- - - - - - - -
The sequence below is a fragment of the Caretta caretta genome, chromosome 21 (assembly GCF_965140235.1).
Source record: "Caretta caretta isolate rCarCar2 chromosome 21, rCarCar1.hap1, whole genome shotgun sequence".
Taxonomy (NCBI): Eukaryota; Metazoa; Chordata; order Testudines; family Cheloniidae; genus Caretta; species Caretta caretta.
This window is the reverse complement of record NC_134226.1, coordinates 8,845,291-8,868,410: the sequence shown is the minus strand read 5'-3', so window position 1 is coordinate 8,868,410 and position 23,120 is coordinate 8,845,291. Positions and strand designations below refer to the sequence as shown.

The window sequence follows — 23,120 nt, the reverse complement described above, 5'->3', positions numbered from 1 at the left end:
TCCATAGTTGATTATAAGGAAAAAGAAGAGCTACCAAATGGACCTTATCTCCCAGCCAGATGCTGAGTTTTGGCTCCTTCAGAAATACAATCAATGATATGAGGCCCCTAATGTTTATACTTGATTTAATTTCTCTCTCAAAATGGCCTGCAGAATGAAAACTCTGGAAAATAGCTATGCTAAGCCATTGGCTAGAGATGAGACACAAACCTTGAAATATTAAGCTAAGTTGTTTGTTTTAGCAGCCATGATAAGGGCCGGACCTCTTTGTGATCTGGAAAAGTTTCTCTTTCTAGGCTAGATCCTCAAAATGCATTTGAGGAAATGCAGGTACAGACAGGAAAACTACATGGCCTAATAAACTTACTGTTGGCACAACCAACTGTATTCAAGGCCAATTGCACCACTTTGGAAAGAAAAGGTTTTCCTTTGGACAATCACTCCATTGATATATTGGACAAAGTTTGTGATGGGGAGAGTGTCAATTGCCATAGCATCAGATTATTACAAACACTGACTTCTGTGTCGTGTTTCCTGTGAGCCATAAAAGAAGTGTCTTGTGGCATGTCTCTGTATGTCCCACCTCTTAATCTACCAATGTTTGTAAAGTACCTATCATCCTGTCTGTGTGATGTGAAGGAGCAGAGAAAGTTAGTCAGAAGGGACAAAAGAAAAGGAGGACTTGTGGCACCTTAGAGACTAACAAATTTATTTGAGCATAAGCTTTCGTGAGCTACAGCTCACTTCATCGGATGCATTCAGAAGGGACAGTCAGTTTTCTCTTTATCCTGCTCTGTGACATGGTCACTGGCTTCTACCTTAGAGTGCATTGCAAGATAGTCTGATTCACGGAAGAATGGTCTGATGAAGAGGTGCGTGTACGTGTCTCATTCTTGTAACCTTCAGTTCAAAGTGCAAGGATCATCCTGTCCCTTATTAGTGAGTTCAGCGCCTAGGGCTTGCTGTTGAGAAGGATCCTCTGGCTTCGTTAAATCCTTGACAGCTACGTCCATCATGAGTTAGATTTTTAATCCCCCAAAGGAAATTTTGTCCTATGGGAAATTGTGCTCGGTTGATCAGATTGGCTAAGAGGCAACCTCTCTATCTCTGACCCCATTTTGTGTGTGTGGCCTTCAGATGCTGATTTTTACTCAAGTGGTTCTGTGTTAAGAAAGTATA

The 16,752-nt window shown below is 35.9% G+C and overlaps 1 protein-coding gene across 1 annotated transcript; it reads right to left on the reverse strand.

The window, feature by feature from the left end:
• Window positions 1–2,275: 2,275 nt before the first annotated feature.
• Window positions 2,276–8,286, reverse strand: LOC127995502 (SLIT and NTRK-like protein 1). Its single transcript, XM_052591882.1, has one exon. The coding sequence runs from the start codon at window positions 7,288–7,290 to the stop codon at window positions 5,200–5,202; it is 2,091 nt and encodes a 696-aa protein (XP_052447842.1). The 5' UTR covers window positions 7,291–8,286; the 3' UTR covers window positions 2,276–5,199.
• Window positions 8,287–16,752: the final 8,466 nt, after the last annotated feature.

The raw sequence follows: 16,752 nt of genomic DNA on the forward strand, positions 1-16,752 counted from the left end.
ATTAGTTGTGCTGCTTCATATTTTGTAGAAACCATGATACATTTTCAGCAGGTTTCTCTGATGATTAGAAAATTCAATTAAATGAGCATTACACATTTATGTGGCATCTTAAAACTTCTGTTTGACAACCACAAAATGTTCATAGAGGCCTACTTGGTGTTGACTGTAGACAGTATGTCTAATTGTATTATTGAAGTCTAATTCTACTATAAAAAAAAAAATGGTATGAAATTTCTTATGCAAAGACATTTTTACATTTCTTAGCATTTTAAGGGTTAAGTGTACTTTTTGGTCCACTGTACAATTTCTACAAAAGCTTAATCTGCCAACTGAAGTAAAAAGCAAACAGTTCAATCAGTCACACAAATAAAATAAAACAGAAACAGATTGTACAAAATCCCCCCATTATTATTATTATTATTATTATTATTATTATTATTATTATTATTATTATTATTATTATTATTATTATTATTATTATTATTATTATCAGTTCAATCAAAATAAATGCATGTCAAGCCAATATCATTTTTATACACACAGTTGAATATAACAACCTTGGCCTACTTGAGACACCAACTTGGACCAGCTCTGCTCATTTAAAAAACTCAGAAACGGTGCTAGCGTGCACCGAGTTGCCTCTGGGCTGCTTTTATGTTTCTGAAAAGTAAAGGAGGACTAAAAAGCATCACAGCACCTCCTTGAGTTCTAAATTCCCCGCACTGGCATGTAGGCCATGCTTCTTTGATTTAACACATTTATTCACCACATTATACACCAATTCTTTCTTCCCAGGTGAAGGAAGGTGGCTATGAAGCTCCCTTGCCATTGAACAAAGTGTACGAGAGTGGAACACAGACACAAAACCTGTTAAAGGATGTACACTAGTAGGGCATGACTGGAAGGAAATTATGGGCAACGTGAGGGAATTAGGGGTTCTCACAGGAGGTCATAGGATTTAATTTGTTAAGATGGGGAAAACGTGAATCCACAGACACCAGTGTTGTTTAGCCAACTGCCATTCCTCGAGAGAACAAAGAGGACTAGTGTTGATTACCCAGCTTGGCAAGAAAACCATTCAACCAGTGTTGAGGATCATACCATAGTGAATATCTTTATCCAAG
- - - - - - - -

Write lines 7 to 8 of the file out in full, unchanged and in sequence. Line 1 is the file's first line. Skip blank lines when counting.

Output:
The 16,752-nt window shown below is 35.9% G+C and overlaps 1 protein-coding gene across 1 annotated transcript; it reads right to left on the reverse strand.

The window, feature by feature from the left end: